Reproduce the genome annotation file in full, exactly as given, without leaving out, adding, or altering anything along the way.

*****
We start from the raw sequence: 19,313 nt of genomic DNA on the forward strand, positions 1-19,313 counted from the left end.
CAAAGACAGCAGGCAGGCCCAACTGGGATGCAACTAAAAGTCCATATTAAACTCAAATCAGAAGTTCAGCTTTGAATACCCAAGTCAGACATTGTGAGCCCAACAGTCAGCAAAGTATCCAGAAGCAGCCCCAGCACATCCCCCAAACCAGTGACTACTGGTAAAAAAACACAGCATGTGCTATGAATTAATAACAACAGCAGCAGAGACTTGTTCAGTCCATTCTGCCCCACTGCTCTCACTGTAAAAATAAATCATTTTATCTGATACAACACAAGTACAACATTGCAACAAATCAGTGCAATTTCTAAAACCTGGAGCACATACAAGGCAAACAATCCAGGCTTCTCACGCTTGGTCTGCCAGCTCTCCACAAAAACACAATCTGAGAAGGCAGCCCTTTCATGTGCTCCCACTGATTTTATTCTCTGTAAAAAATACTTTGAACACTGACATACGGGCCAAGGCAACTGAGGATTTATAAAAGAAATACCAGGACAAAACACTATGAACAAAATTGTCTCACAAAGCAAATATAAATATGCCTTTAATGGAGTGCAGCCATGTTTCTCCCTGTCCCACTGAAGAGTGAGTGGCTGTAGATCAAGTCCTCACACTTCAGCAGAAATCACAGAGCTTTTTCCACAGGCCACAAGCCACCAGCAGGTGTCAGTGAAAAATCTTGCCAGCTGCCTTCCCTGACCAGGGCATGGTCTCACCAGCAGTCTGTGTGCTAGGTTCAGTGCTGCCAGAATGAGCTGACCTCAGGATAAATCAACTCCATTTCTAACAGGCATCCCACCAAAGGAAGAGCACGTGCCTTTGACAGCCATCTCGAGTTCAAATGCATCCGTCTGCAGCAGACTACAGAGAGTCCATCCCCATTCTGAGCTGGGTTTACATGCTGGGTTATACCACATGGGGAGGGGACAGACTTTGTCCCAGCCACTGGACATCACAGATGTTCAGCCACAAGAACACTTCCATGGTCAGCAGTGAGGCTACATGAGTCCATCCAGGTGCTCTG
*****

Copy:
We start from the raw sequence: 19,313 nt of genomic DNA on the forward strand, positions 1-19,313 counted from the left end.
CAAAGACAGCAGGCAGGCCCAACTGGGATGCAACTAAAAGTCCATATTAAACTCAAATCAGAAGTTCAGCTTTGAATACCCAAGTCAGACATTGTGAGCCCAACAGTCAGCAAAGTATCCAGAAGCAGCCCCAGCACATCCCCCAAACCAGTGACTACTGGTAAAAAAACACAGCATGTGCTATGAATTAATAACAACAGCAGCAGAGACTTGTTCAGTCCATTCTGCCCCACTGCTCTCACTGTAAAAATAAATCATTTTATCTGATACAACACAAGTACAACATTGCAACAAATCAGTGCAATTTCTAAAACCTGGAGCACATACAAGGCAAACAATCCAGGCTTCTCACGCTTGGTCTGCCAGCTCTCCACAAAAACACAATCTGAGAAGGCAGCCCTTTCATGTGCTCCCACTGATTTTATTCTCTGTAAAAAATACTTTGAACACTGACATACGGGCCAAGGCAACTGAGGATTTATAAAAGAAATACCAGGACAAAACACTATGAACAAAATTGTCTCACAAAGCAAATATAAATATGCCTTTAATGGAGTGCAGCCATGTTTCTCCCTGTCCCACTGAAGAGTGAGTGGCTGTAGATCAAGTCCTCACACTTCAGCAGAAATCACAGAGCTTTTTCCACAGGCCACAAGCCACCAGCAGGTGTCAGTGAAAAATCTTGCCAGCTGCCTTCCCTGACCAGGGCATGGTCTCACCAGCAGTCTGTGTGCTAGGTTCAGTGCTGCCAGAATGAGCTGACCTCAGGATAAATCAACTCCATTTCTAACAGGCATCCCACCAAAGGAAGAGCACGTGCCTTTGACAGCCATCTCGAGTTCAAATGCATCCGTCTGCAGCAGACTACAGAGAGTCCATCCCCATTCTGAGCTGGGTTTACATGCTGGGTTATACCACATGGGGAGGGGACAGACTTTGTCCCAGCCACTGGACATCACAGATGTTCAGCCACAAGAACACTTCCATGGTCAGCAGTGAGGCTACATGAGTCCATCCAGGTGCTCTG